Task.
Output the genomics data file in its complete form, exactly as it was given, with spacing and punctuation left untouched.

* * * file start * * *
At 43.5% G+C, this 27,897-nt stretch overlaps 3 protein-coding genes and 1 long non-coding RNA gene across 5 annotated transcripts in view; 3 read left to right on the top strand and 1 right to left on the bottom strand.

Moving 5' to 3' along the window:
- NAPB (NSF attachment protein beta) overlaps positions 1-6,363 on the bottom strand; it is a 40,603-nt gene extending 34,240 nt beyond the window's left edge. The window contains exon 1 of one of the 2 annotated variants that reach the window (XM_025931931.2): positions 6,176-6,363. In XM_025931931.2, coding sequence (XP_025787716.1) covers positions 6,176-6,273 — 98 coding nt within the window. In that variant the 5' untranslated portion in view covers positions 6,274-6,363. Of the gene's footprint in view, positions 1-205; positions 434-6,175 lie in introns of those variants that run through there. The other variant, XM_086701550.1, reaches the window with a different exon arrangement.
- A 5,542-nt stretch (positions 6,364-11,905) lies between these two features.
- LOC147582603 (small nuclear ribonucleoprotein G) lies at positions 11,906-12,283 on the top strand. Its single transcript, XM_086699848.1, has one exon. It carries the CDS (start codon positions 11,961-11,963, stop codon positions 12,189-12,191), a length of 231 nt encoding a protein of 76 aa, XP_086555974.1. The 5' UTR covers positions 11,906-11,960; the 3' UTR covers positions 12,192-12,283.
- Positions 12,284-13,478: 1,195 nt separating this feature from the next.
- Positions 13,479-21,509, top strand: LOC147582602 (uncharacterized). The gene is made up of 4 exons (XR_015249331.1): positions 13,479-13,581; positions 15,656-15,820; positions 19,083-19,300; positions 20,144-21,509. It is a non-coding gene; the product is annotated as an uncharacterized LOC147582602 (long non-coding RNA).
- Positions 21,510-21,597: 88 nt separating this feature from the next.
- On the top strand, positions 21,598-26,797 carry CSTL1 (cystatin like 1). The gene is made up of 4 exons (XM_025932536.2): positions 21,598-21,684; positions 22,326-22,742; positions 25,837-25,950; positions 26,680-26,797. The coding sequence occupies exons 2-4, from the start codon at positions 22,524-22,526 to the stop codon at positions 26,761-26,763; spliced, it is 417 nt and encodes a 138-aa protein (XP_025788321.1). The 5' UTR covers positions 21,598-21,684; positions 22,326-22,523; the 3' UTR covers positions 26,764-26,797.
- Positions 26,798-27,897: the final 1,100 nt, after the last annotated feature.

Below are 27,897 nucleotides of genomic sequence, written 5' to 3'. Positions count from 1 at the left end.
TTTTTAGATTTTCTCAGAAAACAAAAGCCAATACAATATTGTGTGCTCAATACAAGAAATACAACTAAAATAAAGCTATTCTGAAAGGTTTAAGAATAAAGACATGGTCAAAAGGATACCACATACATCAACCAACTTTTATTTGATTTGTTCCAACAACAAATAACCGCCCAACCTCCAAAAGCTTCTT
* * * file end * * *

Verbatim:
At 43.5% G+C, this 27,897-nt stretch overlaps 3 protein-coding genes and 1 long non-coding RNA gene across 5 annotated transcripts in view; 3 read left to right on the top strand and 1 right to left on the bottom strand.

Moving 5' to 3' along the window:
- NAPB (NSF attachment protein beta) overlaps positions 1-6,363 on the bottom strand; it is a 40,603-nt gene extending 34,240 nt beyond the window's left edge. The window contains exon 1 of one of the 2 annotated variants that reach the window (XM_025931931.2): positions 6,176-6,363. In XM_025931931.2, coding sequence (XP_025787716.1) covers positions 6,176-6,273 — 98 coding nt within the window. In that variant the 5' untranslated portion in view covers positions 6,274-6,363. Of the gene's footprint in view, positions 1-205; positions 434-6,175 lie in introns of those variants that run through there. The other variant, XM_086701550.1, reaches the window with a different exon arrangement.
- A 5,542-nt stretch (positions 6,364-11,905) lies between these two features.
- LOC147582603 (small nuclear ribonucleoprotein G) lies at positions 11,906-12,283 on the top strand. Its single transcript, XM_086699848.1, has one exon. It carries the CDS (start codon positions 11,961-11,963, stop codon positions 12,189-12,191), a length of 231 nt encoding a protein of 76 aa, XP_086555974.1. The 5' UTR covers positions 11,906-11,960; the 3' UTR covers positions 12,192-12,283.
- Positions 12,284-13,478: 1,195 nt separating this feature from the next.
- Positions 13,479-21,509, top strand: LOC147582602 (uncharacterized). The gene is made up of 4 exons (XR_015249331.1): positions 13,479-13,581; positions 15,656-15,820; positions 19,083-19,300; positions 20,144-21,509. It is a non-coding gene; the product is annotated as an uncharacterized LOC147582602 (long non-coding RNA).
- Positions 21,510-21,597: 88 nt separating this feature from the next.
- On the top strand, positions 21,598-26,797 carry CSTL1 (cystatin like 1). The gene is made up of 4 exons (XM_025932536.2): positions 21,598-21,684; positions 22,326-22,742; positions 25,837-25,950; positions 26,680-26,797. The coding sequence occupies exons 2-4, from the start codon at positions 22,524-22,526 to the stop codon at positions 26,761-26,763; spliced, it is 417 nt and encodes a 138-aa protein (XP_025788321.1). The 5' UTR covers positions 21,598-21,684; positions 22,326-22,523; the 3' UTR covers positions 26,764-26,797.
- Positions 26,798-27,897: the final 1,100 nt, after the last annotated feature.

Below are 27,897 nucleotides of genomic sequence, written 5' to 3'. Positions count from 1 at the left end.
TTTTTAGATTTTCTCAGAAAACAAAAGCCAATACAATATTGTGTGCTCAATACAAGAAATACAACTAAAATAAAGCTATTCTGAAAGGTTTAAGAATAAAGACATGGTCAAAAGGATACCACATACATCAACCAACTTTTATTTGATTTGTTCCAACAACAAATAACCGCCCAACCTCCAAAAGCTTCTT